Essays in industrial organization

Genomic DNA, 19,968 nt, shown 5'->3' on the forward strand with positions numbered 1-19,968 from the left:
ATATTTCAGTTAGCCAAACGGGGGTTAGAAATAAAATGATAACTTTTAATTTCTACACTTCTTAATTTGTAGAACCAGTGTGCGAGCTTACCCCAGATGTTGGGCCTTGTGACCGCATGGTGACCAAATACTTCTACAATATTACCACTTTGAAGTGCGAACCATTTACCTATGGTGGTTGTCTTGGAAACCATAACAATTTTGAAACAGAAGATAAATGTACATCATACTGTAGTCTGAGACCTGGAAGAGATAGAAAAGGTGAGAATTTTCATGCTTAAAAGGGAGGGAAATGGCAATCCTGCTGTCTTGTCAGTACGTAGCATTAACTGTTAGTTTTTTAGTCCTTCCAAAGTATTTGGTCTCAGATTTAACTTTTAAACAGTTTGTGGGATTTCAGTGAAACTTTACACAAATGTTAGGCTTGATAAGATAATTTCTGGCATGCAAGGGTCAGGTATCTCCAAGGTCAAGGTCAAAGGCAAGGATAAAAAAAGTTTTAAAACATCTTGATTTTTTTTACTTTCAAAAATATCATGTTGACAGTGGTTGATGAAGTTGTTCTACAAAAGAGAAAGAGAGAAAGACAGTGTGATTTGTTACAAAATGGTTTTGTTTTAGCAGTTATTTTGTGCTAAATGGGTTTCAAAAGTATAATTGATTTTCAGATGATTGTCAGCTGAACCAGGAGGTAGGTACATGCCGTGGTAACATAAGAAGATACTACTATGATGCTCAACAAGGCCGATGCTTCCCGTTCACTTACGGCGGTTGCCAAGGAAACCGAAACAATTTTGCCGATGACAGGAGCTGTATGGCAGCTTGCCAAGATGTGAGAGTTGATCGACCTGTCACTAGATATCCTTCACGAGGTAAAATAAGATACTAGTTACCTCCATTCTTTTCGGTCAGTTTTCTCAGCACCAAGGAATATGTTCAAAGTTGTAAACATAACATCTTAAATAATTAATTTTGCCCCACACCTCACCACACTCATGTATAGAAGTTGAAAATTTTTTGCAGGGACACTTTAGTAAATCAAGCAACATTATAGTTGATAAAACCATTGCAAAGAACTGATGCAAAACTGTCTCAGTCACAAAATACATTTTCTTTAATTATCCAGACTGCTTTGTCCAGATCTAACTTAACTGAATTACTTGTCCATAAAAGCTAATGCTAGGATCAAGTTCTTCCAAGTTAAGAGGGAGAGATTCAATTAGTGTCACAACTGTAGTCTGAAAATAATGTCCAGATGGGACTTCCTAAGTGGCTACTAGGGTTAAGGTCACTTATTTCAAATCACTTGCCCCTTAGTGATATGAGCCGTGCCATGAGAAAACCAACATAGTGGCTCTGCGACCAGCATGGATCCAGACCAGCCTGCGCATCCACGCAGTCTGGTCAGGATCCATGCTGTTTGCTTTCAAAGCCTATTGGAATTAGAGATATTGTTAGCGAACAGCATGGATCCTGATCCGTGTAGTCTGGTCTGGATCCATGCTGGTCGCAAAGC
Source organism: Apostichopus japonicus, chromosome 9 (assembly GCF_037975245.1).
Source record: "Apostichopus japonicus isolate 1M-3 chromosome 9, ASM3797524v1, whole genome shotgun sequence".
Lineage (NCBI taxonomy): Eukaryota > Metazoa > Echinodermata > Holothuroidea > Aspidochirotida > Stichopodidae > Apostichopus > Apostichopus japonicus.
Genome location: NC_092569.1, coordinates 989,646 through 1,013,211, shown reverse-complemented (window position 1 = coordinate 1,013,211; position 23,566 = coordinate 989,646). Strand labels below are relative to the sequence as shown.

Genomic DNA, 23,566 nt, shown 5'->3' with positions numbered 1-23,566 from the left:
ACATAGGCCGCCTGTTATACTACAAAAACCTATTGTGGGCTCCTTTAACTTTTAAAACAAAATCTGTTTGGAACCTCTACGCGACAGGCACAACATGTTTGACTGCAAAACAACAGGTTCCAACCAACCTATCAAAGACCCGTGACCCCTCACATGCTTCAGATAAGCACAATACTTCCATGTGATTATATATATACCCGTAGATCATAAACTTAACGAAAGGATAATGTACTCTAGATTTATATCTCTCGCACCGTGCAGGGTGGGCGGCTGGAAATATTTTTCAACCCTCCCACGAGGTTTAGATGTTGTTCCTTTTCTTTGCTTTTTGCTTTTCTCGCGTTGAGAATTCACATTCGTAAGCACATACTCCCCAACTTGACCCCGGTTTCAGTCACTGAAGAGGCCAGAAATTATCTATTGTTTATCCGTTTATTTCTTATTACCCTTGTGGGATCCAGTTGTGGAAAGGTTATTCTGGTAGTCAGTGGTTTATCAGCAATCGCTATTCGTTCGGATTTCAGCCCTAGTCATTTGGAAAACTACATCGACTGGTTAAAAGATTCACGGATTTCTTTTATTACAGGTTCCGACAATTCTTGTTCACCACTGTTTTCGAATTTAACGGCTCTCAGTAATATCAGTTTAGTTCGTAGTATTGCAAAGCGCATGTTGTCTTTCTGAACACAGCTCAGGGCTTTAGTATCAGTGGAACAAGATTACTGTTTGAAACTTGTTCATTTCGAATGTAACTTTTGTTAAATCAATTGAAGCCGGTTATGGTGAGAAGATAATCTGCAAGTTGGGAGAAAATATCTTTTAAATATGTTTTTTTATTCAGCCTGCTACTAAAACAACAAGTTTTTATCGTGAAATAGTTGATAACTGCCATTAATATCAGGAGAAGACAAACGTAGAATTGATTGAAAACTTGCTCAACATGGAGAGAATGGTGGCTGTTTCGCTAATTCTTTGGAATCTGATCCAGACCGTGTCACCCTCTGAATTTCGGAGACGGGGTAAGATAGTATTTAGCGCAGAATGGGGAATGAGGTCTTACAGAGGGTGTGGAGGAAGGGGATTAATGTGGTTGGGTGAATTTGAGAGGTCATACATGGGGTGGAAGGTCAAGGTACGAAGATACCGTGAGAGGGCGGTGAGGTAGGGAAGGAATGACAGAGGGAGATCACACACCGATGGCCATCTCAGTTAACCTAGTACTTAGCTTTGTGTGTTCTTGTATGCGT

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This dissertation consists of three essays in industrial organization and examines the issues of R&D and product switching, maintenance and replacement, and countercyclical seller pricing or sales, using search and optimal-control theories. The first essay studies the incentives for R&D of a multi-product firm and the timing of product switching in a two-product Cournot model of duopoly with process innovation. The two firms are an innovator and an imitator and both supply a market with an existing homogeneous product. The innovator is also a prototype producer of a new product, which is an imperfect substitute to the existing old product. Time is divided into two stages. Stage 2 is the production stage. In stage 1, the imitator copies the innovator's initial technology while the innovator carries out further cost-reducing process R&D A new R&D model is proposed, which adopts a search-theoretic framework to formulate the stochastic nature of the R&D process and can be used to extend many leading deterministic models in the literature. By dealing with multi-product R&D and product selection together, this essay presents new insights into the timing of product switching. The second essay examines the problem that a firm faces, when deciding how best to maintain a capital asset that is subject to both physical wear and tear and obsolescence. The model developed is a non-linear extension of the Thompson model, an early contribution to the optimal-control literature on deterministic maintenance. The model is estimated from the U.S. data on rent and maintenance expenditures on office buildings, and is then used to carry out counterfactual simulations. It is shown that the path of an optimal maintenance expenditure is different according to the asset being a high-deterioration type or not ( i.e., whether it wears out rapidly without maintenance or not). Also, it is demonstrated that a high obsolescence rate and a high deterioration rate could have different effects on an optimal maintenance policy. The third essay examines a customer market of a homogeneous good and shows that the equilibrium average price may be countercyclical for two reasons. The first reason is that in times of high demand, sellers' reputational concerns may increase, causing them to offer extra discounts. The second reason is that buyers' search incentives may increase, causing buyers to become more price sensitive. The two reasons are interdependent in a manner not yet considered. The model developed is a two-period extension of Reinganum's model. Our explanation nests two previous hypotheses in the literature and raises the possibility of multiple forces jointly generating countercyclical price movement. Also, it is shown that while the average price falls, price decreases may be different across sellers according to their types. Specifically, high-cost sellers tend to reduce their prices by larger amounts than low-cost sellers during peak demand periods. This insight is new in the theoretical literature and accords with the evidence of a recent empirical study.